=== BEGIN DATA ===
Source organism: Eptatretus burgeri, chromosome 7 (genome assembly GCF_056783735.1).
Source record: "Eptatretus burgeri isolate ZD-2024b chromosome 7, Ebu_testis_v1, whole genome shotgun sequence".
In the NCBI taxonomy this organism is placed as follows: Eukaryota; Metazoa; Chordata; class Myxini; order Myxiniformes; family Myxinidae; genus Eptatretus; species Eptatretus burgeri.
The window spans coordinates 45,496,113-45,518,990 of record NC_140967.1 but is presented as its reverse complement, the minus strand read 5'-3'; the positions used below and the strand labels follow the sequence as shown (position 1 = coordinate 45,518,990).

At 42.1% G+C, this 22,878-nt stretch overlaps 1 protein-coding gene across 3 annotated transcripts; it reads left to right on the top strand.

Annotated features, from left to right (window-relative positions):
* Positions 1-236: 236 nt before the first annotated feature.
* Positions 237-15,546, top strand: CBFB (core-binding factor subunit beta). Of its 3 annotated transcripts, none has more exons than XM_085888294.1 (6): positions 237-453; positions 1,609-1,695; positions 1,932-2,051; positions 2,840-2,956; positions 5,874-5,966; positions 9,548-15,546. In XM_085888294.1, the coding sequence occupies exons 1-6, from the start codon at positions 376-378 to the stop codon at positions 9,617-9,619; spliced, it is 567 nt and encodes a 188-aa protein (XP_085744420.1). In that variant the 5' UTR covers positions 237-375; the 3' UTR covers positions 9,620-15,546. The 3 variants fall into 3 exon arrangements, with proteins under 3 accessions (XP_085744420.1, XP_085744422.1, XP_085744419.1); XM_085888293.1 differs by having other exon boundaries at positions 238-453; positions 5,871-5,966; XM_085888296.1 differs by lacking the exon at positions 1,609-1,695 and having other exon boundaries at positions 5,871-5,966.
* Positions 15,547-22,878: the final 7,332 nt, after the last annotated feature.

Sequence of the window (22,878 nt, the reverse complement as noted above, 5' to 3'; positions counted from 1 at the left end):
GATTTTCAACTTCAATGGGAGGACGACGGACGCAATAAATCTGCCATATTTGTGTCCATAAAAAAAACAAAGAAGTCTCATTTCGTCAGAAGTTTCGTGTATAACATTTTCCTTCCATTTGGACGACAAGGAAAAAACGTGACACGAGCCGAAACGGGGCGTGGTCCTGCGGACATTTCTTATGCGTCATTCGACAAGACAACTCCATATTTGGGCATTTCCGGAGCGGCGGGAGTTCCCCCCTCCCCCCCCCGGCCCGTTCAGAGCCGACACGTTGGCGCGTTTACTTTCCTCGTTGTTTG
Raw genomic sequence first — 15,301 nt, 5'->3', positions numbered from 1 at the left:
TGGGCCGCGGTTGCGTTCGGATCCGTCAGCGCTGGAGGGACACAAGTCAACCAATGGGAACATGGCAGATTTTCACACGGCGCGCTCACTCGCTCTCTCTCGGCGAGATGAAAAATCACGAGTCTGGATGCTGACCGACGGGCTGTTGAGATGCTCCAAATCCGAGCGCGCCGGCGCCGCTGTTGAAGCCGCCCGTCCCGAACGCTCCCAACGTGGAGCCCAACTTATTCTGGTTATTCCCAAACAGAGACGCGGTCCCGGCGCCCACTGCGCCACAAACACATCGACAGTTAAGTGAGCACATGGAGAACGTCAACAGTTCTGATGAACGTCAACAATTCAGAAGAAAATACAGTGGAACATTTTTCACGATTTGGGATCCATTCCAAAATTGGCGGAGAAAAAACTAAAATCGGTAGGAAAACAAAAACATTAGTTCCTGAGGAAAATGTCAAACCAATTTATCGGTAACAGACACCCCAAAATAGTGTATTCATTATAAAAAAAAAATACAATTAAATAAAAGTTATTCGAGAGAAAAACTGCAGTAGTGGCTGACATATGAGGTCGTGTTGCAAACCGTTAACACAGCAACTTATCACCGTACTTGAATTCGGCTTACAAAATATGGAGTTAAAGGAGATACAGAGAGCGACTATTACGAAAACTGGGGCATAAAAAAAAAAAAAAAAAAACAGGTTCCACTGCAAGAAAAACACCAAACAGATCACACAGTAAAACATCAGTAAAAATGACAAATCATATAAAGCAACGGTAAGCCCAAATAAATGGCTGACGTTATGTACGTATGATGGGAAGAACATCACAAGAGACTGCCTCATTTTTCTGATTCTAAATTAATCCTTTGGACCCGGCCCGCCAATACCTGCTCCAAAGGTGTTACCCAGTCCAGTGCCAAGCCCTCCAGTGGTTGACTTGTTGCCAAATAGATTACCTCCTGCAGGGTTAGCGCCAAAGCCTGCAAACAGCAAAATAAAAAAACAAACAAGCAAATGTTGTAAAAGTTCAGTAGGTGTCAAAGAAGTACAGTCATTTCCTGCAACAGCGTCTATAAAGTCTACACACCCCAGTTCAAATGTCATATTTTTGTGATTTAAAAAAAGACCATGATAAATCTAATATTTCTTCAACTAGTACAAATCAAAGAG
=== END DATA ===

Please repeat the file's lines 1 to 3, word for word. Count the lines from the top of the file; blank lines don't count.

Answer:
Source organism: Eptatretus burgeri, chromosome 7 (genome assembly GCF_056783735.1).
Source record: "Eptatretus burgeri isolate ZD-2024b chromosome 7, Ebu_testis_v1, whole genome shotgun sequence".
In the NCBI taxonomy this organism is placed as follows: Eukaryota; Metazoa; Chordata; class Myxini; order Myxiniformes; family Myxinidae; genus Eptatretus; species Eptatretus burgeri.